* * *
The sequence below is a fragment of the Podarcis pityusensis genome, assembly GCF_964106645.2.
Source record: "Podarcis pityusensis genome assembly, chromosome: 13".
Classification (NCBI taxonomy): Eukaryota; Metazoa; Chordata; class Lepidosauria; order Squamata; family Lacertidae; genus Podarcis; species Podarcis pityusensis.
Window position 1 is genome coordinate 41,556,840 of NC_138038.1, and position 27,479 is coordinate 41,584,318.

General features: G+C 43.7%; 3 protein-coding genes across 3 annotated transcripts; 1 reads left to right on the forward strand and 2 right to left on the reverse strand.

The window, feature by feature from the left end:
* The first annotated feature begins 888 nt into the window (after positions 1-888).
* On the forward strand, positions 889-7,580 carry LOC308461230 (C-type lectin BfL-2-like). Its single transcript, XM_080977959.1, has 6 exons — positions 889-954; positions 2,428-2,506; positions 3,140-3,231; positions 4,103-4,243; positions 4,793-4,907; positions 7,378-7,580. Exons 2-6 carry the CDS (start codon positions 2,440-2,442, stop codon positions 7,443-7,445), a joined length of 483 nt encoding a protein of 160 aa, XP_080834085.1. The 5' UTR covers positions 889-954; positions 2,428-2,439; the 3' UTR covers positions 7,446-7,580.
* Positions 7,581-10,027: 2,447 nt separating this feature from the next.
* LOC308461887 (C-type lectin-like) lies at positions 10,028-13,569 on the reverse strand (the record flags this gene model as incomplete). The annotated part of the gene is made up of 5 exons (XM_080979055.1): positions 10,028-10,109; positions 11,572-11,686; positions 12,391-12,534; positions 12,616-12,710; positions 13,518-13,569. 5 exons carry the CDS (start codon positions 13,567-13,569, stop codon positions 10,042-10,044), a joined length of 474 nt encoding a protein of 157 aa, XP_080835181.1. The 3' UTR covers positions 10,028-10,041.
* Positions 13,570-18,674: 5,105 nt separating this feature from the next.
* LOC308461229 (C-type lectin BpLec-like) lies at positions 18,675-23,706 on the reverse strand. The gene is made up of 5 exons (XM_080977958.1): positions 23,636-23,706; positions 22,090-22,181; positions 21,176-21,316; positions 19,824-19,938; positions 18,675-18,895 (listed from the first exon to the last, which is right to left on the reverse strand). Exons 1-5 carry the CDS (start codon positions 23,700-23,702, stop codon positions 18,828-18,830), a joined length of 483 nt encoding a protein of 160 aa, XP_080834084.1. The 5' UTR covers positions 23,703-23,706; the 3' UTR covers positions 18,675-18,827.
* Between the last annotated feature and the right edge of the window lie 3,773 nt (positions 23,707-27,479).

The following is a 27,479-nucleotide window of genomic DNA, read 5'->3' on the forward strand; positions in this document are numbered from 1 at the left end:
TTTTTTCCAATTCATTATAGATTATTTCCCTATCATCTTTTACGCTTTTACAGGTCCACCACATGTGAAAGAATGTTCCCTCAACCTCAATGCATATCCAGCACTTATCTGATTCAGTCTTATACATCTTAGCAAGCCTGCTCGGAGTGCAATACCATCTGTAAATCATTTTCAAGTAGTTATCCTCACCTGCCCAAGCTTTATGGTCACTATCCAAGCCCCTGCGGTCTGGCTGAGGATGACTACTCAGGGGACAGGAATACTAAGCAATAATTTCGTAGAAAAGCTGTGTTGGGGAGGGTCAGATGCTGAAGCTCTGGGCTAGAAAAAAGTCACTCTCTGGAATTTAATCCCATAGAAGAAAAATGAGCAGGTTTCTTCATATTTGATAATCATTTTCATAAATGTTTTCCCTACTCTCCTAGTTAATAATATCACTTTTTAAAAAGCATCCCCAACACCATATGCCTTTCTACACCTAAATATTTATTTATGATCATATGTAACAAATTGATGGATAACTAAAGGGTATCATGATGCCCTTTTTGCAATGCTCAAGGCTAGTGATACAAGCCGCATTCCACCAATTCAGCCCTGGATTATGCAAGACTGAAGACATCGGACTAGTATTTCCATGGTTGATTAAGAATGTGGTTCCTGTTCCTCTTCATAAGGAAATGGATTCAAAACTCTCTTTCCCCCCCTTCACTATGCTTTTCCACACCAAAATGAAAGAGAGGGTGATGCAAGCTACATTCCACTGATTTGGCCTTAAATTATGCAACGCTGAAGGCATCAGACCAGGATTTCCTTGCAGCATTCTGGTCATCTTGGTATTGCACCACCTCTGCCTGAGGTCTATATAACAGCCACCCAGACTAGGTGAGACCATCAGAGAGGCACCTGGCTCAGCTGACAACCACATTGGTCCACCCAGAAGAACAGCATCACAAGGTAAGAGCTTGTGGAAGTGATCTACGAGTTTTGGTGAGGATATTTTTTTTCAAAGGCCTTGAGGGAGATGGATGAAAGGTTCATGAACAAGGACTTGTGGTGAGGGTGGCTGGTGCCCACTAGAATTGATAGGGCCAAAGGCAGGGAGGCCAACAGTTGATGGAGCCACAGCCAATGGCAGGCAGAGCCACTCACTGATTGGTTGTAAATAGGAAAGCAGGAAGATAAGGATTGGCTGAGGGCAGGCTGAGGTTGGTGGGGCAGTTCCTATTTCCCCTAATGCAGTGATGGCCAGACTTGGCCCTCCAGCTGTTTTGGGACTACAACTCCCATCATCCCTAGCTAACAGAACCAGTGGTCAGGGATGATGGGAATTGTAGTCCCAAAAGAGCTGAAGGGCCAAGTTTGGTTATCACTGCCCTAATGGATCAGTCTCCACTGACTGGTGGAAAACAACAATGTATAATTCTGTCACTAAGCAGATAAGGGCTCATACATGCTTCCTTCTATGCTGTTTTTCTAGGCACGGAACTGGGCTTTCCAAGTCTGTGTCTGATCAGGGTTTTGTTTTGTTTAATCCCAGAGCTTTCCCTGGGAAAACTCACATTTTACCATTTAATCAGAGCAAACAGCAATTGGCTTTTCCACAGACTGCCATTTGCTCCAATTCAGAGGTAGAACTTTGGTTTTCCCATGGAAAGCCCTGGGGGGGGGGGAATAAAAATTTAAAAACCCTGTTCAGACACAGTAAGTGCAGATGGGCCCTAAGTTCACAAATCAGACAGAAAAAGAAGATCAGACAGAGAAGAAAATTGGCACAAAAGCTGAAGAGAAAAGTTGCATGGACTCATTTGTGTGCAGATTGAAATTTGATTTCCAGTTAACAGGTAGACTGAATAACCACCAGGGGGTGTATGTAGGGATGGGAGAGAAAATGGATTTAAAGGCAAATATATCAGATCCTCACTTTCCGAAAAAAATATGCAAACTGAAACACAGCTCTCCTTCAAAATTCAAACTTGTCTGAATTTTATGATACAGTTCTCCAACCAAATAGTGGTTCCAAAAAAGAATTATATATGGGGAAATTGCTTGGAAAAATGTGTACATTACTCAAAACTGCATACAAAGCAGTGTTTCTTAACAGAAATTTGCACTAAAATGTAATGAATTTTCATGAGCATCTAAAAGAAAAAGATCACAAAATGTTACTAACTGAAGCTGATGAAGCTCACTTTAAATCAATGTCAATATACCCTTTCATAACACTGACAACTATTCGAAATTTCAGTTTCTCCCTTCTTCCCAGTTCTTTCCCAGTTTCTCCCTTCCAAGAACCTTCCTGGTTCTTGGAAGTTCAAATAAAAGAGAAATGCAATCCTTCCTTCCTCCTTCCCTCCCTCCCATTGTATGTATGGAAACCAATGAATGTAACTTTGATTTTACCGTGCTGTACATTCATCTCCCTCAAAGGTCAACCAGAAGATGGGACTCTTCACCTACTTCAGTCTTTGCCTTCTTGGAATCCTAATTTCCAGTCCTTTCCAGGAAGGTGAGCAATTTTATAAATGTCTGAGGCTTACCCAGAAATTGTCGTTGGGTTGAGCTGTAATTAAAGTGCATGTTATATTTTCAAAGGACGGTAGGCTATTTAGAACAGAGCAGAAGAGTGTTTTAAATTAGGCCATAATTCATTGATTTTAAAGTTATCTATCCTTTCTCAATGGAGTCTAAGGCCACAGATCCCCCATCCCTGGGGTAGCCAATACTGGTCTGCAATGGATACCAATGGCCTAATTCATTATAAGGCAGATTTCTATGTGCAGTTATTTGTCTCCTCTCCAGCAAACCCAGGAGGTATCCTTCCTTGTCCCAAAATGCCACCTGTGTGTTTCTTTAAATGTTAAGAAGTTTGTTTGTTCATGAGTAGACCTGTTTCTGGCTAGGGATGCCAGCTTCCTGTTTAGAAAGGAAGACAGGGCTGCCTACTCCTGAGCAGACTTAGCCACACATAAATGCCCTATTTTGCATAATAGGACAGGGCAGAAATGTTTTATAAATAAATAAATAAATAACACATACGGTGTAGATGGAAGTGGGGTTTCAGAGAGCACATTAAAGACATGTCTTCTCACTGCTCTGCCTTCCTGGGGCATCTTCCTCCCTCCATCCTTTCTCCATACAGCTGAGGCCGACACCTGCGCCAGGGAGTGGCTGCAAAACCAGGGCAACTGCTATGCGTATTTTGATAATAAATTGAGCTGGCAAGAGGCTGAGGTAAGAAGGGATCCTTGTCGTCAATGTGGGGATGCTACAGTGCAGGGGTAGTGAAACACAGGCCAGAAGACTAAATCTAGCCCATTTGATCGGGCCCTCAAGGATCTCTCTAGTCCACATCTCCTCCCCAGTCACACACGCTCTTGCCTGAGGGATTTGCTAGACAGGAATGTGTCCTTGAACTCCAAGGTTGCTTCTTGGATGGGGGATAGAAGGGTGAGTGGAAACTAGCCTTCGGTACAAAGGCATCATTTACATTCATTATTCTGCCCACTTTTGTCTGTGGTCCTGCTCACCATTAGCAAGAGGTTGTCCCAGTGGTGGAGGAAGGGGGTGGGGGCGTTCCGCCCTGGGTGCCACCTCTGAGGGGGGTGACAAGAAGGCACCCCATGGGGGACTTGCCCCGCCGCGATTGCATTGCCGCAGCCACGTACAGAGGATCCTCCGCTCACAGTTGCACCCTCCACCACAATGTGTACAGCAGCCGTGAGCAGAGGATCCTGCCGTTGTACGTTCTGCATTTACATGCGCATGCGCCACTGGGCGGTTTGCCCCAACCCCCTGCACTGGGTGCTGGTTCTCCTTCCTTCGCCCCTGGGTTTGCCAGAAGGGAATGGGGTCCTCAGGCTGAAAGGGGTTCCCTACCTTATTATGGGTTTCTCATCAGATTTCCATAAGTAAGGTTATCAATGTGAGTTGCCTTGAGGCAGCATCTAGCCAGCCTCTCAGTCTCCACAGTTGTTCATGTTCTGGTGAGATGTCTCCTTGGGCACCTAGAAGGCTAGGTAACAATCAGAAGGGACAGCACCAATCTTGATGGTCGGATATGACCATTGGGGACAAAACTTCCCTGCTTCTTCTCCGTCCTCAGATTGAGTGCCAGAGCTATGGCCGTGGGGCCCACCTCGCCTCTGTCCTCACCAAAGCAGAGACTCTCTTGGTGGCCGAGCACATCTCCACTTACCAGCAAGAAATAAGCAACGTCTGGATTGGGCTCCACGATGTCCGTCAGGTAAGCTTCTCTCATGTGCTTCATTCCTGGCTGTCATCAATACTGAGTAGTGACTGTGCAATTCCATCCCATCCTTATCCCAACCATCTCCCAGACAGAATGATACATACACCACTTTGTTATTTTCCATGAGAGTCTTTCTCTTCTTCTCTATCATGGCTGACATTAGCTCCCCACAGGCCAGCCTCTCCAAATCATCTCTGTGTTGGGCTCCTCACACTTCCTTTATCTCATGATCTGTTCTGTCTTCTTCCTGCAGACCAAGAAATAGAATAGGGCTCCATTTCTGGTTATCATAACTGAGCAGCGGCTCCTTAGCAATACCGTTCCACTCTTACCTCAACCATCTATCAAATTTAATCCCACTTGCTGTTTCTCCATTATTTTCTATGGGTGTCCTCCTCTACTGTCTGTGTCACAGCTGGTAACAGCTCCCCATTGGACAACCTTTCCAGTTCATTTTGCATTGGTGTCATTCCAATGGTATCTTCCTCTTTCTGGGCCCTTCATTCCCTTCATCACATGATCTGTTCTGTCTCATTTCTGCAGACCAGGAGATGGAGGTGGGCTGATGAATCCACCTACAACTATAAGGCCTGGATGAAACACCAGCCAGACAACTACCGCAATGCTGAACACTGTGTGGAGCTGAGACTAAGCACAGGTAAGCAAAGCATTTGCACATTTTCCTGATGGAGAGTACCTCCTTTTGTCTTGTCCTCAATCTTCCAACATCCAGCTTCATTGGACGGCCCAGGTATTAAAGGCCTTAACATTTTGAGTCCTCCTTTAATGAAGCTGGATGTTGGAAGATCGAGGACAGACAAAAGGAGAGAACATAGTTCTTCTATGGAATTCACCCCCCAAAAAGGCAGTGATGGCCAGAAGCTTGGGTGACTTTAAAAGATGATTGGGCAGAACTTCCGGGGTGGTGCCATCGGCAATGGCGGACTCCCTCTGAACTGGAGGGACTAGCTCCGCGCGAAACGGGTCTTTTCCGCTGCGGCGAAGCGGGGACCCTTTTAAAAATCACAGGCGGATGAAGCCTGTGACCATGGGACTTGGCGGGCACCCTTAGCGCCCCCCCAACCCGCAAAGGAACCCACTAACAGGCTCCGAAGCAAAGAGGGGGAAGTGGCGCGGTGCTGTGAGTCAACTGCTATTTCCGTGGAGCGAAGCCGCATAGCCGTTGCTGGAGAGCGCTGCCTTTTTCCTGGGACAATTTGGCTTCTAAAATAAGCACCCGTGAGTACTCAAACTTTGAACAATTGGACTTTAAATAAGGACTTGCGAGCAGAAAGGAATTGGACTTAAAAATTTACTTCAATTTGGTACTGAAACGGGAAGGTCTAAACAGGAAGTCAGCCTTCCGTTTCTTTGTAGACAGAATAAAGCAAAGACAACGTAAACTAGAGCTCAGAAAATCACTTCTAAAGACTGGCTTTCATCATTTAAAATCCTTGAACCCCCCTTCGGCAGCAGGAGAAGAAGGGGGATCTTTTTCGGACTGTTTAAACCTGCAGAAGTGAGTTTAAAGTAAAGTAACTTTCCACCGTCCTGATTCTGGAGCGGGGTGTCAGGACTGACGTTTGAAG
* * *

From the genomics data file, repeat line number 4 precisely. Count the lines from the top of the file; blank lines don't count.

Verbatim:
Window position 1 is genome coordinate 41,556,840 of NC_138038.1, and position 27,479 is coordinate 41,584,318.